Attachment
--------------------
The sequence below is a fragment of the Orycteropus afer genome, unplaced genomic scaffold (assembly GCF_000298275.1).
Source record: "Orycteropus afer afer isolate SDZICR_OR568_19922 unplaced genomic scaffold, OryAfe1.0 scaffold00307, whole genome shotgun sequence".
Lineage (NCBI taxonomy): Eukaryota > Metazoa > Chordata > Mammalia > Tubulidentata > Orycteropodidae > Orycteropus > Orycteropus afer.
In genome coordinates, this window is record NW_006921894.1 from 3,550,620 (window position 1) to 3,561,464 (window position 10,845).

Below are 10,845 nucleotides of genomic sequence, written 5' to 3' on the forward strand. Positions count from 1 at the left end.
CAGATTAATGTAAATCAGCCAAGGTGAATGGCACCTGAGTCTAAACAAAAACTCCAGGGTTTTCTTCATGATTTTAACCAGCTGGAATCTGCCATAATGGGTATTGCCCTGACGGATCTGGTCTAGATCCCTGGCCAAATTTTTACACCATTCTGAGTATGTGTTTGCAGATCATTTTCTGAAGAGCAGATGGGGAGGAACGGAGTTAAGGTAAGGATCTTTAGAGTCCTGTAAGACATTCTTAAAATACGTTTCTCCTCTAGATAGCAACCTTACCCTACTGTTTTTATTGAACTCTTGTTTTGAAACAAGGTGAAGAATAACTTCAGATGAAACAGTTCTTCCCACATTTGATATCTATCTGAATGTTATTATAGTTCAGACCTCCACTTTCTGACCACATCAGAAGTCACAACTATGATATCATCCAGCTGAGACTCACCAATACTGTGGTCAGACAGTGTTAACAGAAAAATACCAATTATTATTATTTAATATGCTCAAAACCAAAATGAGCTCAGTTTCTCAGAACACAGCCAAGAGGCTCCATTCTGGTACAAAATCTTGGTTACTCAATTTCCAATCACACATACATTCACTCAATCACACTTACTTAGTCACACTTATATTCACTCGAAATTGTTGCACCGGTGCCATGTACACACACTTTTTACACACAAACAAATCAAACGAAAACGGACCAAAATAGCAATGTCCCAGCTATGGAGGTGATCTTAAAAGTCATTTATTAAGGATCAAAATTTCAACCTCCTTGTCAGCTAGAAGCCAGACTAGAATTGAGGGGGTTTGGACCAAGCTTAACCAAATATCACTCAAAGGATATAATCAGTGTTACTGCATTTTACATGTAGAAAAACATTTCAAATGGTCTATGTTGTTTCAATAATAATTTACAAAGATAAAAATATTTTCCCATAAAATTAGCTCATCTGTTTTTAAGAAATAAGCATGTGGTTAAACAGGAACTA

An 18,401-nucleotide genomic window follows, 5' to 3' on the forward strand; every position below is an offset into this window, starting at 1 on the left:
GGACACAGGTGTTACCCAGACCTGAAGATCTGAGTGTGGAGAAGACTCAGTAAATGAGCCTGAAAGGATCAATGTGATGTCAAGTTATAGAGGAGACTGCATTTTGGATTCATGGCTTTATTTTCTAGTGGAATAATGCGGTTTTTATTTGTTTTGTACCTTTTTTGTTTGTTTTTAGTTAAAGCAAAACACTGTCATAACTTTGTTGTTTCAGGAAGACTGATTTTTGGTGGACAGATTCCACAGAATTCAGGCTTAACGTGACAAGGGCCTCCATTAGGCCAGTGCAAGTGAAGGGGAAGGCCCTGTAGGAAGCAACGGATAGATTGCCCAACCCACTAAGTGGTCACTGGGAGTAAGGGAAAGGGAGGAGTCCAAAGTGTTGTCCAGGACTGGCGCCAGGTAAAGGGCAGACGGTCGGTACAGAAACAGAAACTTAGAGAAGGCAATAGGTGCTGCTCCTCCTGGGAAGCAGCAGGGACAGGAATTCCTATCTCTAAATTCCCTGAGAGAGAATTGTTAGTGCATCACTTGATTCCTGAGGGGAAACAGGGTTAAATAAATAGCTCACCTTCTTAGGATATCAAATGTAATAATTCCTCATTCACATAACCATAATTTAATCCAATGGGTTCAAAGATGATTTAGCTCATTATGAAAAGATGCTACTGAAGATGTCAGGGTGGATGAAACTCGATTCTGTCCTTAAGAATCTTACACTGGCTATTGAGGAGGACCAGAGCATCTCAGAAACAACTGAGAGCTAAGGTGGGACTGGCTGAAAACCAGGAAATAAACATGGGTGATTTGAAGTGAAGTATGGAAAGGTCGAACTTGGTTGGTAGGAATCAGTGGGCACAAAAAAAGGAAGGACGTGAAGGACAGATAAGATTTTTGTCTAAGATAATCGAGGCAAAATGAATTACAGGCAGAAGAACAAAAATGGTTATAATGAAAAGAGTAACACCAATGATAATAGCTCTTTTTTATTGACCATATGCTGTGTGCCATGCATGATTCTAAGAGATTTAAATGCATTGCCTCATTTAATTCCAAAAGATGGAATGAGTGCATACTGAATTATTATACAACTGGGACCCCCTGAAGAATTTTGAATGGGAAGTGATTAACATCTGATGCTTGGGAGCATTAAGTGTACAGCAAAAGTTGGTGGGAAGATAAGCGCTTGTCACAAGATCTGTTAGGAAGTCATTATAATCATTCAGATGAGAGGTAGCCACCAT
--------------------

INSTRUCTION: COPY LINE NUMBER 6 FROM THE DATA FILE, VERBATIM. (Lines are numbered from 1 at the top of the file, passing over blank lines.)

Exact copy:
CAGATTAATGTAAATCAGCCAAGGTGAATGGCACCTGAGTCTAAACAAAAACTCCAGGGTTTTCTTCATGATTTTAACCAGCTGGAATCTGCCATAATGGGTATTGCCCTGACGGATCTGGTCTAGATCCCTGGCCAAATTTTTACACCATTCTGAGTATGTGTTTGCAGATCATTTTCTGAAGAGCAGATGGGGAGGAACGGAGTTAAGGTAAGGATCTTTAGAGTCCTGTAAGACATTCTTAAAATACGTTTCTCCTCTAGATAGCAACCTTACCCTACTGTTTTTATTGAACTCTTGTTTTGAAACAAGGTGAAGAATAACTTCAGATGAAACAGTTCTTCCCACATTTGATATCTATCTGAATGTTATTATAGTTCAGACCTCCACTTTCTGACCACATCAGAAGTCACAACTATGATATCATCCAGCTGAGACTCACCAATACTGTGGTCAGACAGTGTTAACAGAAAAATACCAATTATTATTATTTAATATGCTCAAAACCAAAATGAGCTCAGTTTCTCAGAACACAGCCAAGAGGCTCCATTCTGGTACAAAATCTTGGTTACTCAATTTCCAATCACACATACATTCACTCAATCACACTTACTTAGTCACACTTATATTCACTCGAAATTGTTGCACCGGTGCCATGTACACACACTTTTTACACACAAACAAATCAAACGAAAACGGACCAAAATAGCAATGTCCCAGCTATGGAGGTGATCTTAAAAGTCATTTATTAAGGATCAAAATTTCAACCTCCTTGTCAGCTAGAAGCCAGACTAGAATTGAGGGGGTTTGGACCAAGCTTAACCAAATATCACTCAAAGGATATAATCAGTGTTACTGCATTTTACATGTAGAAAAACATTTCAAATGGTCTATGTTGTTTCAATAATAATTTACAAAGATAAAAATATTTTCCCATAAAATTAGCTCATCTGTTTTTAAGAAATAAGCATGTGGTTAAACAGGAACTA